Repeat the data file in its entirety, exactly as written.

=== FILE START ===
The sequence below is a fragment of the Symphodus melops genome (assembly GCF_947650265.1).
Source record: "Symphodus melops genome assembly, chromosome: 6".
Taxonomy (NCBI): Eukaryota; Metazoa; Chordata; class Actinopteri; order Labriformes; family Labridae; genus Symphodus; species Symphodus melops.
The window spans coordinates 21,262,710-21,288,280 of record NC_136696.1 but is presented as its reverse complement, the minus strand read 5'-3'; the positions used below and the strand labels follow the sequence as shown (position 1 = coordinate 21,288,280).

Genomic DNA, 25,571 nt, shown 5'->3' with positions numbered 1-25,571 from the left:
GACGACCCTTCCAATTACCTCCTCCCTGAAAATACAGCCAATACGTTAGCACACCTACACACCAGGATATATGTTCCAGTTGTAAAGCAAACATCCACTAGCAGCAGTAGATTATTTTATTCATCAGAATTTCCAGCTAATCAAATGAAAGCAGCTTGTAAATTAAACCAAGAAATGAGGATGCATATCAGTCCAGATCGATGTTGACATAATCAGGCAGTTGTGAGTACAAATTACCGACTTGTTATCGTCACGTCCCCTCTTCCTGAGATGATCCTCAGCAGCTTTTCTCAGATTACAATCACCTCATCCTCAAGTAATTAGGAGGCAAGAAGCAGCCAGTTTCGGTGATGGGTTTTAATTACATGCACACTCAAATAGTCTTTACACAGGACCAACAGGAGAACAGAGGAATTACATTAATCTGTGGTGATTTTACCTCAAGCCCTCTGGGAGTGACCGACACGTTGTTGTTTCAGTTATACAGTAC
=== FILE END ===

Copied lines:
The sequence below is a fragment of the Symphodus melops genome (assembly GCF_947650265.1).
Source record: "Symphodus melops genome assembly, chromosome: 6".
Taxonomy (NCBI): Eukaryota; Metazoa; Chordata; class Actinopteri; order Labriformes; family Labridae; genus Symphodus; species Symphodus melops.
The window spans coordinates 21,262,710-21,288,280 of record NC_136696.1 but is presented as its reverse complement, the minus strand read 5'-3'; the positions used below and the strand labels follow the sequence as shown (position 1 = coordinate 21,288,280).

Genomic DNA, 25,571 nt, shown 5'->3' with positions numbered 1-25,571 from the left:
GACGACCCTTCCAATTACCTCCTCCCTGAAAATACAGCCAATACGTTAGCACACCTACACACCAGGATATATGTTCCAGTTGTAAAGCAAACATCCACTAGCAGCAGTAGATTATTTTATTCATCAGAATTTCCAGCTAATCAAATGAAAGCAGCTTGTAAATTAAACCAAGAAATGAGGATGCATATCAGTCCAGATCGATGTTGACATAATCAGGCAGTTGTGAGTACAAATTACCGACTTGTTATCGTCACGTCCCCTCTTCCTGAGATGATCCTCAGCAGCTTTTCTCAGATTACAATCACCTCATCCTCAAGTAATTAGGAGGCAAGAAGCAGCCAGTTTCGGTGATGGGTTTTAATTACATGCACACTCAAATAGTCTTTACACAGGACCAACAGGAGAACAGAGGAATTACATTAATCTGTGGTGATTTTACCTCAAGCCCTCTGGGAGTGACCGACACGTTGTTGTTTCAGTTATACAGTAC